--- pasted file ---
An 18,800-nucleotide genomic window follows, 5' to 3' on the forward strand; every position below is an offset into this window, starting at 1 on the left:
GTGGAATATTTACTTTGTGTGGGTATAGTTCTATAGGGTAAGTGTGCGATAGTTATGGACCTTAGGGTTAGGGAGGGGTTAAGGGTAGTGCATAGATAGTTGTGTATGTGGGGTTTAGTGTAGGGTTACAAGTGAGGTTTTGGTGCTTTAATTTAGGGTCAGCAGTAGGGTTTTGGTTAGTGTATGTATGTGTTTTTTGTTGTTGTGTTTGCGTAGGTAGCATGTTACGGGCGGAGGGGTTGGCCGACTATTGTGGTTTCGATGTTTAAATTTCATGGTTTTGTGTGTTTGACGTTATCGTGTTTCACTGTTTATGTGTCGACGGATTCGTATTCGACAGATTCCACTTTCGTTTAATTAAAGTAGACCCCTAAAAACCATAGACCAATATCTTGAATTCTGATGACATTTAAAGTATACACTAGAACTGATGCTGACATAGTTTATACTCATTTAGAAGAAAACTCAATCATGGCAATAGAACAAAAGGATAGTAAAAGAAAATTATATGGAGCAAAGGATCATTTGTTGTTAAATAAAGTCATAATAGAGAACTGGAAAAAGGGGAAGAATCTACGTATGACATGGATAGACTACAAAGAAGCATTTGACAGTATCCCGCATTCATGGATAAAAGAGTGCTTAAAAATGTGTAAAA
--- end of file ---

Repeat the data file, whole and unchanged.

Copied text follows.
An 18,800-nucleotide genomic window follows, 5' to 3' on the forward strand; every position below is an offset into this window, starting at 1 on the left:
GTGGAATATTTACTTTGTGTGGGTATAGTTCTATAGGGTAAGTGTGCGATAGTTATGGACCTTAGGGTTAGGGAGGGGTTAAGGGTAGTGCATAGATAGTTGTGTATGTGGGGTTTAGTGTAGGGTTACAAGTGAGGTTTTGGTGCTTTAATTTAGGGTCAGCAGTAGGGTTTTGGTTAGTGTATGTATGTGTTTTTTGTTGTTGTGTTTGCGTAGGTAGCATGTTACGGGCGGAGGGGTTGGCCGACTATTGTGGTTTCGATGTTTAAATTTCATGGTTTTGTGTGTTTGACGTTATCGTGTTTCACTGTTTATGTGTCGACGGATTCGTATTCGACAGATTCCACTTTCGTTTAATTAAAGTAGACCCCTAAAAACCATAGACCAATATCTTGAATTCTGATGACATTTAAAGTATACACTAGAACTGATGCTGACATAGTTTATACTCATTTAGAAGAAAACTCAATCATGGCAATAGAACAAAAGGATAGTAAAAGAAAATTATATGGAGCAAAGGATCATTTGTTGTTAAATAAAGTCATAATAGAGAACTGGAAAAAGGGGAAGAATCTACGTATGACATGGATAGACTACAAAGAAGCATTTGACAGTATCCCGCATTCATGGATAAAAGAGTGCTTAAAAATGTGTAAAA